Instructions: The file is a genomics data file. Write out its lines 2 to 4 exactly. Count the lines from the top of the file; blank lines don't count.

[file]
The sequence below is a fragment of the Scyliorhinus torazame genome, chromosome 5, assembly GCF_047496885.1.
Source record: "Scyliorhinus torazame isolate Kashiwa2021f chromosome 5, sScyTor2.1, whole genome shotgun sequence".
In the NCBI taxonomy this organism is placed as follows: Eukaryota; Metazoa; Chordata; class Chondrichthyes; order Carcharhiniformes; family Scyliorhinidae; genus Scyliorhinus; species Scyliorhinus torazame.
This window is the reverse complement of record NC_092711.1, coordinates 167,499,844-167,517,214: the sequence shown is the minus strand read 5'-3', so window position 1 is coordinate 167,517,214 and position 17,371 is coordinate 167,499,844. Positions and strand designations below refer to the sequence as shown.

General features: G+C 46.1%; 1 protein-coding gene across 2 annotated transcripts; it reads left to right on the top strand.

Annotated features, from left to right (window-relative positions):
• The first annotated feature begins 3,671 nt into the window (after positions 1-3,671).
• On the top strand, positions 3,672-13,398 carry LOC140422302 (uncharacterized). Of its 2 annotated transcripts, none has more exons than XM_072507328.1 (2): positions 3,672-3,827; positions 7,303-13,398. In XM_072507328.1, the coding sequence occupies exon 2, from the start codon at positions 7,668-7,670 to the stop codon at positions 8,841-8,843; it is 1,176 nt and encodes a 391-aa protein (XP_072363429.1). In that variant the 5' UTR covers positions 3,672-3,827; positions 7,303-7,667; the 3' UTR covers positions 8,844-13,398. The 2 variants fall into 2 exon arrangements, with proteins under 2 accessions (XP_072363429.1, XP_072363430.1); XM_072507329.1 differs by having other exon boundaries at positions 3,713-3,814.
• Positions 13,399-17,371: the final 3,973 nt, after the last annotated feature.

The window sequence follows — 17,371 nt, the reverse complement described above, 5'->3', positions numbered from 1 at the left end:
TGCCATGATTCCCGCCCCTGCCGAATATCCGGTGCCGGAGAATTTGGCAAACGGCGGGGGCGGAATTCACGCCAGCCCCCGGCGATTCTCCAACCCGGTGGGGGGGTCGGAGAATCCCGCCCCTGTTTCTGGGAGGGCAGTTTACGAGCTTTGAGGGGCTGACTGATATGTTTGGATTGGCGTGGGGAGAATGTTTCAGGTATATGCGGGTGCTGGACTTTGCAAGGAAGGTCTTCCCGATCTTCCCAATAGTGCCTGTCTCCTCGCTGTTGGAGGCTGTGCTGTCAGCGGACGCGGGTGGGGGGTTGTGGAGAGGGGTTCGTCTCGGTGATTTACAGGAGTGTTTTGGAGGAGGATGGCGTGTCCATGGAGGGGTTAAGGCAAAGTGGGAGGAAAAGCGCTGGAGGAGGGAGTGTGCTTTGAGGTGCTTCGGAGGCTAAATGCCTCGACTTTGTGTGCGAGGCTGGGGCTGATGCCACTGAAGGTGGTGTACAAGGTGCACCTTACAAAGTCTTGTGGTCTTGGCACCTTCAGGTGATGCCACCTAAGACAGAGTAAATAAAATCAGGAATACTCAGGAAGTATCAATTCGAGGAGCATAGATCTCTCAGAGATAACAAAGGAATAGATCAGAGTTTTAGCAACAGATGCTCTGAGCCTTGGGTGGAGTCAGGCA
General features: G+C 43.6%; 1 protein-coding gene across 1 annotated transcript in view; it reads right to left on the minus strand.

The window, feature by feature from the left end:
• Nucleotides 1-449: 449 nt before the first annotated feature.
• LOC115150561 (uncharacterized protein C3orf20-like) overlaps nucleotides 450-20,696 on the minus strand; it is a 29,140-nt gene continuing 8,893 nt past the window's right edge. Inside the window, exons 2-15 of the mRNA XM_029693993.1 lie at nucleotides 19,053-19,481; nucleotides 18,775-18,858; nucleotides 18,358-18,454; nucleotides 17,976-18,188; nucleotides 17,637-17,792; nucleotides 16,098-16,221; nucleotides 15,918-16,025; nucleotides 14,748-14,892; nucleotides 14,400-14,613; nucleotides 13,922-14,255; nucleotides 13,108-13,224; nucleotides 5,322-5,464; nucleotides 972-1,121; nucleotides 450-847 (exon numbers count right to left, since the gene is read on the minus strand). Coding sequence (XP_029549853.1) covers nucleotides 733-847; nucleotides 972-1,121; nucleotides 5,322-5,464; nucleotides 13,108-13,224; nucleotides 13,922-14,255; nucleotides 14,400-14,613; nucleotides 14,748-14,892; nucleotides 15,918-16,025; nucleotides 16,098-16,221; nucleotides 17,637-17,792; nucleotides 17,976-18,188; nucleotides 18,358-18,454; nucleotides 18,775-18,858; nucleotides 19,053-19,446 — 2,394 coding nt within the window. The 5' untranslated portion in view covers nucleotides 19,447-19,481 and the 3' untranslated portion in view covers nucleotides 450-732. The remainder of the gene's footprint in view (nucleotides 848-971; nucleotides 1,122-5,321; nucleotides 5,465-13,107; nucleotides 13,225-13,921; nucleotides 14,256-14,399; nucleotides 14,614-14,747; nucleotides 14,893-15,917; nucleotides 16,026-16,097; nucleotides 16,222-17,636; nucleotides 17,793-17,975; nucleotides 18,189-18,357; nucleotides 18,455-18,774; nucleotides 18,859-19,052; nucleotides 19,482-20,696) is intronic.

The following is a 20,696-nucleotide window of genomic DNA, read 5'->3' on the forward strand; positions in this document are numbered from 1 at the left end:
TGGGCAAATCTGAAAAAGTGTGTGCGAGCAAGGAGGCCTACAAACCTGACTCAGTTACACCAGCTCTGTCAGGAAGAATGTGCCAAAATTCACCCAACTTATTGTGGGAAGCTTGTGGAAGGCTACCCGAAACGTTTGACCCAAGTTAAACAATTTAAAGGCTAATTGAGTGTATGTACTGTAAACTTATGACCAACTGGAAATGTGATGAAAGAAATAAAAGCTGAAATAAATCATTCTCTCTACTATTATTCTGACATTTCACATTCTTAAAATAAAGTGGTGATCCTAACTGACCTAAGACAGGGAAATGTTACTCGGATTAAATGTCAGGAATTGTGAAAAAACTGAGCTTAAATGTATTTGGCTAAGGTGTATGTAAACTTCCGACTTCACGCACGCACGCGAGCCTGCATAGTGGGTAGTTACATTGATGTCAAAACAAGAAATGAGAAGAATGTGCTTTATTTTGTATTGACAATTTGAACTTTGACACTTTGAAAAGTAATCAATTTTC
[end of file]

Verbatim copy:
Source record: "Scyliorhinus torazame isolate Kashiwa2021f chromosome 5, sScyTor2.1, whole genome shotgun sequence".
In the NCBI taxonomy this organism is placed as follows: Eukaryota; Metazoa; Chordata; class Chondrichthyes; order Carcharhiniformes; family Scyliorhinidae; genus Scyliorhinus; species Scyliorhinus torazame.
This window is the reverse complement of record NC_092711.1, coordinates 167,499,844-167,517,214: the sequence shown is the minus strand read 5'-3', so window position 1 is coordinate 167,517,214 and position 17,371 is coordinate 167,499,844. Positions and strand designations below refer to the sequence as shown.